Tina Caba (Hughes Hall 1966) Ros Elliott-Ozlek and Celia Gasgil
For anyone with an interest in modern Turkey, this delightful collection of true stories is a must-read. Three British teachers record their varying experiences of living in the country, from daily life and local festivals to finding jobs and surviving earthquakes. These amusing and informative recollections provide insight into Turkish culture and also show how the authors have adapted to life in this fascinating world that all three have grown to love.
Shahryar M Khan (Corpus Christi 1953) and Ali Khan (Corpus Christi 1992)
Pakistan is a country beset with politicised instabilities, economic problems, ethnic conflicts, religious fervour and crises of identity. It is also a country in which the game of cricket has become a nationwide obsession. How has that happened? How does a Muslim country, jealous of its independence and determined to forge a Pakistani identity, so passionately embrace the alien gentleman's game imported by the distant and departed former colonial masters? What do we learn of Pakistan from its attitudes and responses to cricket?
The novel follows the journey of a prince who must forge new alliances to avenge the murder of his father in pre-Islamic Arabia. Considering themes of war, peace, freedom and tyranny, King is also a celebration of life and joys of and challenges of the physical world and human relationships.
The endearingly frank memoirs of an optimistic nineteen-year-old student travelling alone across postwar Europe in 1955. Both a ‘rite of passage’ book, and a unique commentary on the social issues of a pre-feminist era without mass tourism, easy communications or the contraceptive pill.
In Edward Ragg’s poetry an extraordinary creative pressure is brought to bear on language to convey what ‘Note on Text’ calls the ‘silent messages / surrounding the truth of words’. Thoughtful, honed and exact, the depths of Ragg’s reflections are matched by the delicacy and precision of his metaphorical language. In poems that move from contemporary Beijing to Vancouver to rural England – or even Lebanon’s Bekaa Valley’ (‘Chateau Musar’) – the compelling force in operation is one that questions dichotomies.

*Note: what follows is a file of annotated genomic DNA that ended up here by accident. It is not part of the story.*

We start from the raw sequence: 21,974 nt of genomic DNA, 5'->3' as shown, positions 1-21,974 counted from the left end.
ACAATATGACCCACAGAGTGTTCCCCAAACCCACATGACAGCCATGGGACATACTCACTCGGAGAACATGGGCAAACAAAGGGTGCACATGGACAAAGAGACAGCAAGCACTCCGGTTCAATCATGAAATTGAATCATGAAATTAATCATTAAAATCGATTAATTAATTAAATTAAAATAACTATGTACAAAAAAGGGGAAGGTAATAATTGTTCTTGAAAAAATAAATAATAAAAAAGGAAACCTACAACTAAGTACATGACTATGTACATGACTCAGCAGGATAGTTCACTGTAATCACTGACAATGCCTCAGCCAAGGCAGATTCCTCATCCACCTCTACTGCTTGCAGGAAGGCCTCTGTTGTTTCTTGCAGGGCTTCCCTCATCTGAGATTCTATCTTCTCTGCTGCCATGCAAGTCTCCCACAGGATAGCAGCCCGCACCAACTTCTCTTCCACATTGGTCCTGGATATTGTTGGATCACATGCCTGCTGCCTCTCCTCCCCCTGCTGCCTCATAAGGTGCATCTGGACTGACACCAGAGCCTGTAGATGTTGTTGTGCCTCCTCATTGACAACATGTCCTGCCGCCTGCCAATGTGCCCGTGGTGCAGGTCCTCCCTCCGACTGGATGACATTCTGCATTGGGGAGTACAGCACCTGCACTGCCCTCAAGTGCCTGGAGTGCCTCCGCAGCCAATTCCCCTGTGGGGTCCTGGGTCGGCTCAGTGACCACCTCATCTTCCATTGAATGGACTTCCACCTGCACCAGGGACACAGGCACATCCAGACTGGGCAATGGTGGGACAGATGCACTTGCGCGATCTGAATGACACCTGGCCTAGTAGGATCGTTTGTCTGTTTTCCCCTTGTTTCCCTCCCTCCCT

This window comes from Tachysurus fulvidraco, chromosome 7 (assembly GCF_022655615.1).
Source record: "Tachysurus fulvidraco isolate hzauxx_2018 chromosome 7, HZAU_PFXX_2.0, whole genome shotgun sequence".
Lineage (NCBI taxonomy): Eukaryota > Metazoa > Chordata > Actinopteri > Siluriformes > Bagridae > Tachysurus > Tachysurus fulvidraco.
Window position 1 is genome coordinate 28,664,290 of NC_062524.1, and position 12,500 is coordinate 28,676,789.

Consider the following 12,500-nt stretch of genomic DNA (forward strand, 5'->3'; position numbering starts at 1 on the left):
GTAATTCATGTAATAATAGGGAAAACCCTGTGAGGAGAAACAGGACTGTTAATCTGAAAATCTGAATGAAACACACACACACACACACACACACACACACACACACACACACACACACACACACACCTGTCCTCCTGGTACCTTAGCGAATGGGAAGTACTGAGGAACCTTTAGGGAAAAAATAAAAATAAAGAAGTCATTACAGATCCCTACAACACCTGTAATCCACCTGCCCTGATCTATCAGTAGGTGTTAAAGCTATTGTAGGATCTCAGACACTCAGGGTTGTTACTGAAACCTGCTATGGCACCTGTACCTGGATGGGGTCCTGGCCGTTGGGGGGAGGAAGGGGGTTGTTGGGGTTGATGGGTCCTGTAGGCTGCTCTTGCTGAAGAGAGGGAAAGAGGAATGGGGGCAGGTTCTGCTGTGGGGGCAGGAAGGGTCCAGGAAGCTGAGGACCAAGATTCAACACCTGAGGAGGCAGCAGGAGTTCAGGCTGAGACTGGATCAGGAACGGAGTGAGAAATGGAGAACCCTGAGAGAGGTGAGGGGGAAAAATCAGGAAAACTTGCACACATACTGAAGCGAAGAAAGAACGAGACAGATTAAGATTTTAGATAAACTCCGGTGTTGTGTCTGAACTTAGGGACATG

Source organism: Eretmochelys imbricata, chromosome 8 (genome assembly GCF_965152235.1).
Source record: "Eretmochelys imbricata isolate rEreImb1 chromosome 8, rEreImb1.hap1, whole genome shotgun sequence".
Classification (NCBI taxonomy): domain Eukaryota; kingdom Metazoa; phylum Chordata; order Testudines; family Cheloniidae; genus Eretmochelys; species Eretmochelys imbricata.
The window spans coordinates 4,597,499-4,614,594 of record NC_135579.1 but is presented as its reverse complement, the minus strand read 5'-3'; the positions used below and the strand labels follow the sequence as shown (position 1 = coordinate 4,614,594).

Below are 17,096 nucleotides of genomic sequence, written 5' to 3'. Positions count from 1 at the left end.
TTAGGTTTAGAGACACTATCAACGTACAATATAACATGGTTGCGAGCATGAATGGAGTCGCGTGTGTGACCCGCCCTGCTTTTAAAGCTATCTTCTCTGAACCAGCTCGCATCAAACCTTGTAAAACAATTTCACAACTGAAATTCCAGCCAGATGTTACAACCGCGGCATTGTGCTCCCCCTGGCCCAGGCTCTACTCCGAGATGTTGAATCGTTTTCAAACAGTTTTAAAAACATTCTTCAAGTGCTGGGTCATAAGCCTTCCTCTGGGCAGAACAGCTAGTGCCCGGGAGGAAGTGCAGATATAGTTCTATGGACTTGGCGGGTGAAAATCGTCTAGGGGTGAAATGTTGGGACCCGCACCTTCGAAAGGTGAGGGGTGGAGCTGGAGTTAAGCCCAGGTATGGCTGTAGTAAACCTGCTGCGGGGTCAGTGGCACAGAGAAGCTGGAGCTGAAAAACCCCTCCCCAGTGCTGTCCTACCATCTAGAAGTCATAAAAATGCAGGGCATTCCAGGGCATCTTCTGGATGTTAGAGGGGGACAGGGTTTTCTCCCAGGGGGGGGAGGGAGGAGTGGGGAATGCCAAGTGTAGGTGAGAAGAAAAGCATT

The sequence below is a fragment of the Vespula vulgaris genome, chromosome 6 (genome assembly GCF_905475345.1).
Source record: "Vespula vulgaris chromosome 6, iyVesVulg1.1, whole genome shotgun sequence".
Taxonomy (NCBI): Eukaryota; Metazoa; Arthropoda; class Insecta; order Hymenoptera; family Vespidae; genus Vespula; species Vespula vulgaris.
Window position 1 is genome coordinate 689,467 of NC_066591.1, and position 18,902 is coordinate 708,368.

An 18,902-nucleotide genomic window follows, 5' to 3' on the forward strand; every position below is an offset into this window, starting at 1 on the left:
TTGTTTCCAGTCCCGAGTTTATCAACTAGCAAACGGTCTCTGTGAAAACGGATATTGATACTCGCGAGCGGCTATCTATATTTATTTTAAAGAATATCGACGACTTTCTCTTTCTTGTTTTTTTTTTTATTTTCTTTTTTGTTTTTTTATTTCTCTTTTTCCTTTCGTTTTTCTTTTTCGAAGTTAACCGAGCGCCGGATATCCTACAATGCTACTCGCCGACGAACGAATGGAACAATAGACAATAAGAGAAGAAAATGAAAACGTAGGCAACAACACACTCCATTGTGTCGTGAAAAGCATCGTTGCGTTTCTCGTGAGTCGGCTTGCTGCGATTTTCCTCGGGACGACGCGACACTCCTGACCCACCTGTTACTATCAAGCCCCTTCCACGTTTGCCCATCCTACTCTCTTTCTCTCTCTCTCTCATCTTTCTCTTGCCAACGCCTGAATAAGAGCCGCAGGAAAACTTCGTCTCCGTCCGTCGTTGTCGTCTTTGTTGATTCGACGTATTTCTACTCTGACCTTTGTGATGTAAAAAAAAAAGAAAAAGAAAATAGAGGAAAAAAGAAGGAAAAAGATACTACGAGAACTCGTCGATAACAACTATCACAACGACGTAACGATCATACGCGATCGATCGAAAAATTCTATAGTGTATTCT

Politicians have a notoriously bad reputation: one recent survey found people trust them less than used-car salesmen. Voter turn-out in most elections is shockingly low; and episodes like the MPs' expenses scandal of 2009 simply serve to confirm the opinion of many that 'they're all as bad as each other'. But deep down, most of us also know we are incredibly lucky to live in a democracy, with freedoms that billions of people across the planet would give anything to enjoy. So we are lucky - but still, we don't like our system and we don't trust our politicians.
Professor Janet Todd (Newnham 1961, President of Lucy Cavendish College)
Over the last 200 years, the novels of Jane Austen have been loved and celebrated across a diverse international readership. As a result, there is a bottomless appetite for detail about the woman behind the writing. Jane Austen traces her life and times; her relationships with family and friends; the attitudes and customs of the time that shaped her and were in turn shaped by her work; and the places where she lived, worked and set her novels, from rural Hampshire to fashionable Bath Spa. Chapters on each of her novels run throughout the book and place them in the context of her life.
Professor Barbara Sahakian (Professor in the Department of Psychiatry) and Dr Jamie Nicole LaBuzetta
Making decisions is such a regular activity that it is mostly taken for granted. However, damage or abnormality in the areas of the brain involved in decision-making can severely affect personality and the ability to manage even simple tasks. Here, Barbara Sahakian and Jamie Nicole LaBuzetta discuss the process of normal decision making - our strategies for making decisions, biases that affect us, and influential factors - and then describe the abnormal patterns found in patients with conditions such as severe depression, Alzheimer's, and accidental brain damage.
Recognised since ancient times as one of the Seven Wonders of the World, the legendary Hanging Garden of Babylon and its location have long remained a mystery. It was on the “must see” list of Greek and Roman travellers centuries after its supposed existence, yet no trace could be found by excavation or in Babylonian inscriptions. So what did it look like? Who made it? How did the tradition arise?